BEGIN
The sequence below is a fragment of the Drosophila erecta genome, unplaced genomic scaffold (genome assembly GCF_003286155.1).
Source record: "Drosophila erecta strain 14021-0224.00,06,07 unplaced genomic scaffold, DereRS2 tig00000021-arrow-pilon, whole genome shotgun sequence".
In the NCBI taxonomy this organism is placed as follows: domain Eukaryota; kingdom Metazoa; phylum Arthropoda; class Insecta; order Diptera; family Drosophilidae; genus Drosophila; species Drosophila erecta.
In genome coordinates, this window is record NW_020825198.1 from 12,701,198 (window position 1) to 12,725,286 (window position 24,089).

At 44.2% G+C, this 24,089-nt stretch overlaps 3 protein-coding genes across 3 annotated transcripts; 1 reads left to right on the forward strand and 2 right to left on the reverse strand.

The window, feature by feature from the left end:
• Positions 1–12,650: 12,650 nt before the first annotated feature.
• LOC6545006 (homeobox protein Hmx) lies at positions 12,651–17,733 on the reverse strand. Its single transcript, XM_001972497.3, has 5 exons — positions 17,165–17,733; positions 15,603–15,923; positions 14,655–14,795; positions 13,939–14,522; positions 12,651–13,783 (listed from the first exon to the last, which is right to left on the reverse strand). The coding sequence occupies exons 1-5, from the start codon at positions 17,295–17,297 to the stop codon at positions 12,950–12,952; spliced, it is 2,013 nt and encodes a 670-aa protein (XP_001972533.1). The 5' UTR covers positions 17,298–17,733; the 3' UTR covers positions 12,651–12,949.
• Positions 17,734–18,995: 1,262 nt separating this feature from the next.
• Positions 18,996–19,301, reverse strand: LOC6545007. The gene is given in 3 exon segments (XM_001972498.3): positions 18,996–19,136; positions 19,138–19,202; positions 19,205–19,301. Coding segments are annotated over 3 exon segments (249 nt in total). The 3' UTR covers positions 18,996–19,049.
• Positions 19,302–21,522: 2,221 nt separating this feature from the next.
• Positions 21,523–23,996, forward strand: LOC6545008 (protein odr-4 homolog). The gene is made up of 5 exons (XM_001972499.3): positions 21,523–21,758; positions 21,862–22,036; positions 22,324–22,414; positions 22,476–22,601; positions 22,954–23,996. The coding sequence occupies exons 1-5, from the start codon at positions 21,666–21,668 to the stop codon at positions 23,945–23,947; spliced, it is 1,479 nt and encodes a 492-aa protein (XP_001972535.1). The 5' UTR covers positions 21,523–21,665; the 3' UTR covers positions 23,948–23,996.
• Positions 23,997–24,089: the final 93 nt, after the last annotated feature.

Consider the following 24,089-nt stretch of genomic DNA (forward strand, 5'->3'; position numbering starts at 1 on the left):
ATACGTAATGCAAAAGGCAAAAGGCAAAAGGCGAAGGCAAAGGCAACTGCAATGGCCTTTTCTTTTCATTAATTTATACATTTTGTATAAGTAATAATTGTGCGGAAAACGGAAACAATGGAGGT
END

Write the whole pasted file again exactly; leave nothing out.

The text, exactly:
The sequence below is a fragment of the Drosophila erecta genome, unplaced genomic scaffold (genome assembly GCF_003286155.1).
Source record: "Drosophila erecta strain 14021-0224.00,06,07 unplaced genomic scaffold, DereRS2 tig00000021-arrow-pilon, whole genome shotgun sequence".
In the NCBI taxonomy this organism is placed as follows: domain Eukaryota; kingdom Metazoa; phylum Arthropoda; class Insecta; order Diptera; family Drosophilidae; genus Drosophila; species Drosophila erecta.
In genome coordinates, this window is record NW_020825198.1 from 12,701,198 (window position 1) to 12,725,286 (window position 24,089).

At 44.2% G+C, this 24,089-nt stretch overlaps 3 protein-coding genes across 3 annotated transcripts; 1 reads left to right on the forward strand and 2 right to left on the reverse strand.

The window, feature by feature from the left end:
• Positions 1–12,650: 12,650 nt before the first annotated feature.
• LOC6545006 (homeobox protein Hmx) lies at positions 12,651–17,733 on the reverse strand. Its single transcript, XM_001972497.3, has 5 exons — positions 17,165–17,733; positions 15,603–15,923; positions 14,655–14,795; positions 13,939–14,522; positions 12,651–13,783 (listed from the first exon to the last, which is right to left on the reverse strand). The coding sequence occupies exons 1-5, from the start codon at positions 17,295–17,297 to the stop codon at positions 12,950–12,952; spliced, it is 2,013 nt and encodes a 670-aa protein (XP_001972533.1). The 5' UTR covers positions 17,298–17,733; the 3' UTR covers positions 12,651–12,949.
• Positions 17,734–18,995: 1,262 nt separating this feature from the next.
• Positions 18,996–19,301, reverse strand: LOC6545007. The gene is given in 3 exon segments (XM_001972498.3): positions 18,996–19,136; positions 19,138–19,202; positions 19,205–19,301. Coding segments are annotated over 3 exon segments (249 nt in total). The 3' UTR covers positions 18,996–19,049.
• Positions 19,302–21,522: 2,221 nt separating this feature from the next.
• Positions 21,523–23,996, forward strand: LOC6545008 (protein odr-4 homolog). The gene is made up of 5 exons (XM_001972499.3): positions 21,523–21,758; positions 21,862–22,036; positions 22,324–22,414; positions 22,476–22,601; positions 22,954–23,996. The coding sequence occupies exons 1-5, from the start codon at positions 21,666–21,668 to the stop codon at positions 23,945–23,947; spliced, it is 1,479 nt and encodes a 492-aa protein (XP_001972535.1). The 5' UTR covers positions 21,523–21,665; the 3' UTR covers positions 23,948–23,996.
• Positions 23,997–24,089: the final 93 nt, after the last annotated feature.

Consider the following 24,089-nt stretch of genomic DNA (forward strand, 5'->3'; position numbering starts at 1 on the left):
ATACGTAATGCAAAAGGCAAAAGGCAAAAGGCGAAGGCAAAGGCAACTGCAATGGCCTTTTCTTTTCATTAATTTATACATTTTGTATAAGTAATAATTGTGCGGAAAACGGAAACAATGGAGGT